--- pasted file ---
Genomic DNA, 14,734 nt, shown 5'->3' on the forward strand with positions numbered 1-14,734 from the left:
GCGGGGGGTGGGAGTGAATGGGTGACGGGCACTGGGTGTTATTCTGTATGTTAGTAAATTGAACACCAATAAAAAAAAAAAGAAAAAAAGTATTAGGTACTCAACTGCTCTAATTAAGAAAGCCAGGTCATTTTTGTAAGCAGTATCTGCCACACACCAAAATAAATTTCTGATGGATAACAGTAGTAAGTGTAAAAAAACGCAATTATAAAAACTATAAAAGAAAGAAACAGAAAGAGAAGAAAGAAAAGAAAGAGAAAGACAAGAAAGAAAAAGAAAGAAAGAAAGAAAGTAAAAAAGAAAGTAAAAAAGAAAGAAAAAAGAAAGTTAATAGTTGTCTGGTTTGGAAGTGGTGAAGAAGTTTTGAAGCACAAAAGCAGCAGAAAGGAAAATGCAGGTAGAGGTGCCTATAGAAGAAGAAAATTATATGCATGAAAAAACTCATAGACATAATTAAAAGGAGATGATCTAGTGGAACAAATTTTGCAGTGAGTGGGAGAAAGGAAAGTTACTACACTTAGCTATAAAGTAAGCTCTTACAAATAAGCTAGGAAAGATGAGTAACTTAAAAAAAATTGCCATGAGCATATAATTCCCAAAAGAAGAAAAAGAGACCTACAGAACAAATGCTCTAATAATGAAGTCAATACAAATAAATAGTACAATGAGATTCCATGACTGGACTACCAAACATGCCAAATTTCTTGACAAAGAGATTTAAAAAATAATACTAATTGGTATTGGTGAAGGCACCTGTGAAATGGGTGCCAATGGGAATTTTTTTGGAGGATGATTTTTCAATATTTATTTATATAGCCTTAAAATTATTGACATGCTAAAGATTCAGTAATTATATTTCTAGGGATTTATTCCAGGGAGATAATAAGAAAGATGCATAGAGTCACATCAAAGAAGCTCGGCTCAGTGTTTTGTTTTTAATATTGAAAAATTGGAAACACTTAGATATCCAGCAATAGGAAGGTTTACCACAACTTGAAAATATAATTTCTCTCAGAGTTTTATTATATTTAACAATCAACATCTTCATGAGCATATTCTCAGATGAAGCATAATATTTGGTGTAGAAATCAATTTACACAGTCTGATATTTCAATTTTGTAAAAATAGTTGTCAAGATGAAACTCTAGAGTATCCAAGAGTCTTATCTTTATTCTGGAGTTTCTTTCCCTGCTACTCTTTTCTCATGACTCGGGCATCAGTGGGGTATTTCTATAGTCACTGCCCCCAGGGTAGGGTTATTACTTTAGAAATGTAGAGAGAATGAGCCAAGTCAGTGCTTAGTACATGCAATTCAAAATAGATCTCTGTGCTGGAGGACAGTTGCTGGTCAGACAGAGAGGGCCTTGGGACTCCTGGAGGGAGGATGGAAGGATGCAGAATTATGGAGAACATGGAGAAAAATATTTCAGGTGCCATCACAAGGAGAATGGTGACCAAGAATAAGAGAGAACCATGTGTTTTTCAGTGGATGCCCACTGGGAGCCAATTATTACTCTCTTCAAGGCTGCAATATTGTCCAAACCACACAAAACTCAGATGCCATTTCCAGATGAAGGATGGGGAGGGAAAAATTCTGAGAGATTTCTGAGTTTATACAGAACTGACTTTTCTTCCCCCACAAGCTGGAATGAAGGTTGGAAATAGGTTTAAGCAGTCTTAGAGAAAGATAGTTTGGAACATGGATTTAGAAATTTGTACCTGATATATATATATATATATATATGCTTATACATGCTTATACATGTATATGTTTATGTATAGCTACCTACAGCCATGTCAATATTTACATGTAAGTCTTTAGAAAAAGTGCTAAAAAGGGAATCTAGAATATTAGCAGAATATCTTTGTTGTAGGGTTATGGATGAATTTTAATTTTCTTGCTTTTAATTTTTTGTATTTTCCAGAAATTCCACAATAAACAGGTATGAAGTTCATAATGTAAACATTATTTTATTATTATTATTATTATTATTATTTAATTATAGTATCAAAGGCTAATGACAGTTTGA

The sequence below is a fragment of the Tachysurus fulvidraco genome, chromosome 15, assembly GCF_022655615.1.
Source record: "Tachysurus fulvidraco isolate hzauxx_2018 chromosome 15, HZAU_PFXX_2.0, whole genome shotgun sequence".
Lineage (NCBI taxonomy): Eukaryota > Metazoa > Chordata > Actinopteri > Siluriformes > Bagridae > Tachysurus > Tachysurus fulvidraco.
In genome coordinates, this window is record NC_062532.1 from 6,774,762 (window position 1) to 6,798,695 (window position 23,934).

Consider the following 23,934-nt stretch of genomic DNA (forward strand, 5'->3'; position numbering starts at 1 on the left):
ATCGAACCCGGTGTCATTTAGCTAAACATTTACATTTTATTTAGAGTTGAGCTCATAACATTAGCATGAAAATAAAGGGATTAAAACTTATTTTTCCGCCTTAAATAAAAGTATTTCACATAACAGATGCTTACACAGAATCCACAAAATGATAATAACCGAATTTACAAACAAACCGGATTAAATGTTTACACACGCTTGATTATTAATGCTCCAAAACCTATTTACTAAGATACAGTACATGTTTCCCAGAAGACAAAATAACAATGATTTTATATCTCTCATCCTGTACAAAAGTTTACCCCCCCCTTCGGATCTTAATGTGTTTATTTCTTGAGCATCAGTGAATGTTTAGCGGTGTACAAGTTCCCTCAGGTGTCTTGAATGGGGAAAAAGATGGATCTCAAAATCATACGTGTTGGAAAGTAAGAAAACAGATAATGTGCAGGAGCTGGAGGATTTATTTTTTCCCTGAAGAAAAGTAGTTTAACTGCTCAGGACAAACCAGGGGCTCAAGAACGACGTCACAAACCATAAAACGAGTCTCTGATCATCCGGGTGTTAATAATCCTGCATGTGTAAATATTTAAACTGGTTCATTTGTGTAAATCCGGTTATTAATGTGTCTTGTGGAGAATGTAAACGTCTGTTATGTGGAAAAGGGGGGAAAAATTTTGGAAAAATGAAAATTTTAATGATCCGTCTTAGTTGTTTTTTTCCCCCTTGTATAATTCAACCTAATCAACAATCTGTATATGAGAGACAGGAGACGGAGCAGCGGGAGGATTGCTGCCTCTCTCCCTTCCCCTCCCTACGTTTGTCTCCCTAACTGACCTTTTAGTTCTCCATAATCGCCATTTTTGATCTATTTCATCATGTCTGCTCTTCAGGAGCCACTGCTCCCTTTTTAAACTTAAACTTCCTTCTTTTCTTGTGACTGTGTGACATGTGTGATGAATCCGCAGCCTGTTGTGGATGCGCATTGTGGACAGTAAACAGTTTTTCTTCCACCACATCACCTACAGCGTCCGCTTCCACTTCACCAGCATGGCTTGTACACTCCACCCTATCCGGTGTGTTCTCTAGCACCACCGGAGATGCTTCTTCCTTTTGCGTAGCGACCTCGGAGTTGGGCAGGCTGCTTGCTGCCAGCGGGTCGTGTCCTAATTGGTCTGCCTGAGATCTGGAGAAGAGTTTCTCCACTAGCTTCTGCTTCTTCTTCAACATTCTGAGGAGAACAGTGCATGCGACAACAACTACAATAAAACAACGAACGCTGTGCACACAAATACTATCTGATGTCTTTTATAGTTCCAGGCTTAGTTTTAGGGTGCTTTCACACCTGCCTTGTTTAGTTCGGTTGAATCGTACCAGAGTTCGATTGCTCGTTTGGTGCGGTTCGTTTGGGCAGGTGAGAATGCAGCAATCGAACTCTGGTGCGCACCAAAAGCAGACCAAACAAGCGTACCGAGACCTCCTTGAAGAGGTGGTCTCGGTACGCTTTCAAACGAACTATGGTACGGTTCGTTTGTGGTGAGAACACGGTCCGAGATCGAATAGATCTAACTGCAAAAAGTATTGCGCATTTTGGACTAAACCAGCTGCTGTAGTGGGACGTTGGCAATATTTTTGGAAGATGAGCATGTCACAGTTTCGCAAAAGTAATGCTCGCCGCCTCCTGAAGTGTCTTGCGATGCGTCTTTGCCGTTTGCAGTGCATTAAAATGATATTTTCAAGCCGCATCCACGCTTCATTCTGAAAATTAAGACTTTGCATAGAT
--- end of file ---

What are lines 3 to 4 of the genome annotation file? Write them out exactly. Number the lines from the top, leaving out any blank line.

The sequence below is a fragment of the Tachysurus fulvidraco genome, chromosome 15, assembly GCF_022655615.1.
Source record: "Tachysurus fulvidraco isolate hzauxx_2018 chromosome 15, HZAU_PFXX_2.0, whole genome shotgun sequence".